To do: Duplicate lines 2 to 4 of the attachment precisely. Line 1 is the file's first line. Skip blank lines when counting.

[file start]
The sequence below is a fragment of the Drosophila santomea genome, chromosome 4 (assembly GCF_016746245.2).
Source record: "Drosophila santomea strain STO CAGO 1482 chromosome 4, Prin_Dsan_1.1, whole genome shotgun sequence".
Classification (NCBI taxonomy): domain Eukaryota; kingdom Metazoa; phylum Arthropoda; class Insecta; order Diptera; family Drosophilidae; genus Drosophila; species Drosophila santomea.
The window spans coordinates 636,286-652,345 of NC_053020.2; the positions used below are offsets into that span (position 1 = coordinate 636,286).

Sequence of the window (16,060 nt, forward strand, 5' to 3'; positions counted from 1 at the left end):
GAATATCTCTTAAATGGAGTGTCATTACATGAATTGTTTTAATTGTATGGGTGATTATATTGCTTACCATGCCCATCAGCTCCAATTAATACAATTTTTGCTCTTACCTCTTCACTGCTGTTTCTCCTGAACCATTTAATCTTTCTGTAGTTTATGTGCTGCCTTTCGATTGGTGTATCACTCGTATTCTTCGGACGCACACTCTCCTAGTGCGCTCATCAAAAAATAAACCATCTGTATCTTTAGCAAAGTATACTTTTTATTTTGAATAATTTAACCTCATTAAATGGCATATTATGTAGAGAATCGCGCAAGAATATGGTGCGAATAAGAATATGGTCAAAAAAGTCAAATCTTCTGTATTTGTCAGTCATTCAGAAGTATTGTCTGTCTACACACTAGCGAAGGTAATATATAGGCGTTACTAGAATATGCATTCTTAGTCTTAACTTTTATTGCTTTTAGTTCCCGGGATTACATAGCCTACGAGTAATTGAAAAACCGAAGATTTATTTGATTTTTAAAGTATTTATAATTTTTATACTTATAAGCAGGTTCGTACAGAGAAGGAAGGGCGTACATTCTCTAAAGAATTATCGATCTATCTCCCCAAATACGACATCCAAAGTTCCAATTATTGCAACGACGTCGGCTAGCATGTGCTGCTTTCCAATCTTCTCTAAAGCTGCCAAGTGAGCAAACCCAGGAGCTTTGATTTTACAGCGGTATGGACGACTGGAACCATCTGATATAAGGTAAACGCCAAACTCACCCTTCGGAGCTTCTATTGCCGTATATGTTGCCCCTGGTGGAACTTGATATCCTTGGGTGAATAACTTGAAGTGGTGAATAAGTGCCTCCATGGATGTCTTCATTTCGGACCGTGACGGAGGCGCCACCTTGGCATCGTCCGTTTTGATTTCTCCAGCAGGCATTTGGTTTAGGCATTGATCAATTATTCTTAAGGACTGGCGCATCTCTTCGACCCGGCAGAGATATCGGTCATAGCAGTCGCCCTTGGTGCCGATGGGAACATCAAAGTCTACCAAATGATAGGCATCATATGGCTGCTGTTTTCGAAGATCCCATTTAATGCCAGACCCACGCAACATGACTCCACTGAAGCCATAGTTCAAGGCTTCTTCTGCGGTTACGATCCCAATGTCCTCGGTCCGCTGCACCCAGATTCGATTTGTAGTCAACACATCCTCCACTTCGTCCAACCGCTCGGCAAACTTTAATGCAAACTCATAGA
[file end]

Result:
Source record: "Drosophila santomea strain STO CAGO 1482 chromosome 4, Prin_Dsan_1.1, whole genome shotgun sequence".
Classification (NCBI taxonomy): domain Eukaryota; kingdom Metazoa; phylum Arthropoda; class Insecta; order Diptera; family Drosophilidae; genus Drosophila; species Drosophila santomea.
The window spans coordinates 636,286-652,345 of NC_053020.2; the positions used below are offsets into that span (position 1 = coordinate 636,286).